Developer Week in Review: WWDC edition

WWDC's real value, iCloud premieres, and Apple drops the ball on their own app.

Greetings from sunny partly cloudy and a bit chilly San Francisco. I’m here with 5,200 of my closest friends. We decided it would be a nice week to spend hours waiting in lines, so we’ve gathered for the yearly pilgrimage know as WWDC. There’s all sorts of cool new stuff being talked about, most of which I can’t tell you about because of the strict non-disclosure agreements that Apple Developers operate under. But I can tell you about the things that Apple publicly disclosed on Monday at the keynote, and some general observations about the conference. You can get a full breakdown of the Monday keynote here, if you haven’t already heard the news.

The real worth of WWDC

WWDCThe Monday keynote, as announced, featured Steve Jobs as master of ceremonies. Lines started forming the day before for entry, and when I arrived at 7am, the line stretched all the way around the block that Moscone West sits on, back to meet itself. And for the record, arrive at 7am got you a seat almost at the back of the auditorium, with the presenters appearing as tiny specks. Since the only way to see what was going on was on the large screens, I could have probably come much later and sat down in the overflow room, and had pretty much the same experience.

To be honest, unless you want to be a die-hard and camp out to sit close, there’s no real reason to go to the keynote unless you like having the buzz of knowing something that other people don’t — for the full 30 seconds before the people live-blogging let the rest of the world know. You could pretty much say the rest for all the talks, since they are made available to developers after the conference, and without waiting in the long lines to get in. The real benefits to WWDC are the labs and the chance to interact one-on-one with Apple engineers and fellow developers. That, by itself, was worth the price of admission.

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iClouds on the horizon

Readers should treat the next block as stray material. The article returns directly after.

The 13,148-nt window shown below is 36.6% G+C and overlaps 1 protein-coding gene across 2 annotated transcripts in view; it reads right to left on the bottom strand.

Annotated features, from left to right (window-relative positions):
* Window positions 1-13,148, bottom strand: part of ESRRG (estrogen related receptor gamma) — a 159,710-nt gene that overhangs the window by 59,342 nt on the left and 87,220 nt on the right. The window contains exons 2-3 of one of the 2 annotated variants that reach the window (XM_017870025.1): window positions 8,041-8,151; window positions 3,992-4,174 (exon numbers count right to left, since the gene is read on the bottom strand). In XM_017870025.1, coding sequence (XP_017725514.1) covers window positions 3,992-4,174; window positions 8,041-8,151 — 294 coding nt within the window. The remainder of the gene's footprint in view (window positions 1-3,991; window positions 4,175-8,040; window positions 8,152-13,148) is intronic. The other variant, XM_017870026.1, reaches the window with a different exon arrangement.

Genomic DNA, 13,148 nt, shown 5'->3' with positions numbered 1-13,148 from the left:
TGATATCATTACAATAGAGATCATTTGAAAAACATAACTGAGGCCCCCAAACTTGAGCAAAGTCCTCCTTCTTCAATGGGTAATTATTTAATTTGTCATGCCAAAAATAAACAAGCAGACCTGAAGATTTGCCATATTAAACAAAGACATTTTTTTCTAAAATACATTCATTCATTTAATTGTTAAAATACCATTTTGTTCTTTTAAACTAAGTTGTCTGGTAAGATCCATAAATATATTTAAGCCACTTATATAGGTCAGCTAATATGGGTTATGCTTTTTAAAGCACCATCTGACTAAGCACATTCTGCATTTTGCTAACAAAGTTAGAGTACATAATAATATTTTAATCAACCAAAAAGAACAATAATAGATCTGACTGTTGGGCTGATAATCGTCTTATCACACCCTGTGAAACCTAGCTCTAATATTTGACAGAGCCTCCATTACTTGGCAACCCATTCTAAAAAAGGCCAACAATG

iCloudThe biggest announcement (I can talk about) from a developer perspective is iCloud. Since Amazon and Google already offer cloud storage, you could be expected to see this as Apple playing catchup. But several aspects of iCloud are going to quickly make it the 700-pound gorilla. For one, it is going to be seamlessly integrated with iOS and Lion, meaning that Apple users will get access to iCloud without having to sign up for a new service, and they’ll be getting it for free. It also will be available for Windows iTunes users, and the APIs are going to be available to developers.

Who should worry most? Probably Dropbox, since Apple is essentially stealing their lunch and giving them a wedgie while they’re at it. For Apple developers, iCloud is going to offer a new opportunity to integrate an application experience across all the iOS and Lion devices a consumer owns, and I’m sure we’ll see Apple TV join the party in the near future.

There’s a (broken) app for that

If there’s one thing Apple totally blew at WWDC, it’s their iOS app for attendees. The app lets you view the schedule, select favorites sessions, look at maps of the facility, and make reservations for one-on-one labs.

Everything worked pretty well, until you tried to actually make a reservation. For one thing, the feature was supposed to turn on right after the keynote, but didn’t actually go live until Tuesday morning. When it did go live, making a reservation was impossible, as it would either time out or crash while trying to. I was one of the lucky few to actually get a reservation for a lab, and when I showed up at my (confirmed by email) appointment time, I was told that they hadn’t been able to get the reservations downloaded into their scheduling system, and I needed to reserve in person. Luckily, I was able to get a slot a few hours later, but the overall impression that the app was a last-minute slapped-together-by-an-intern hack is hard to avoid.

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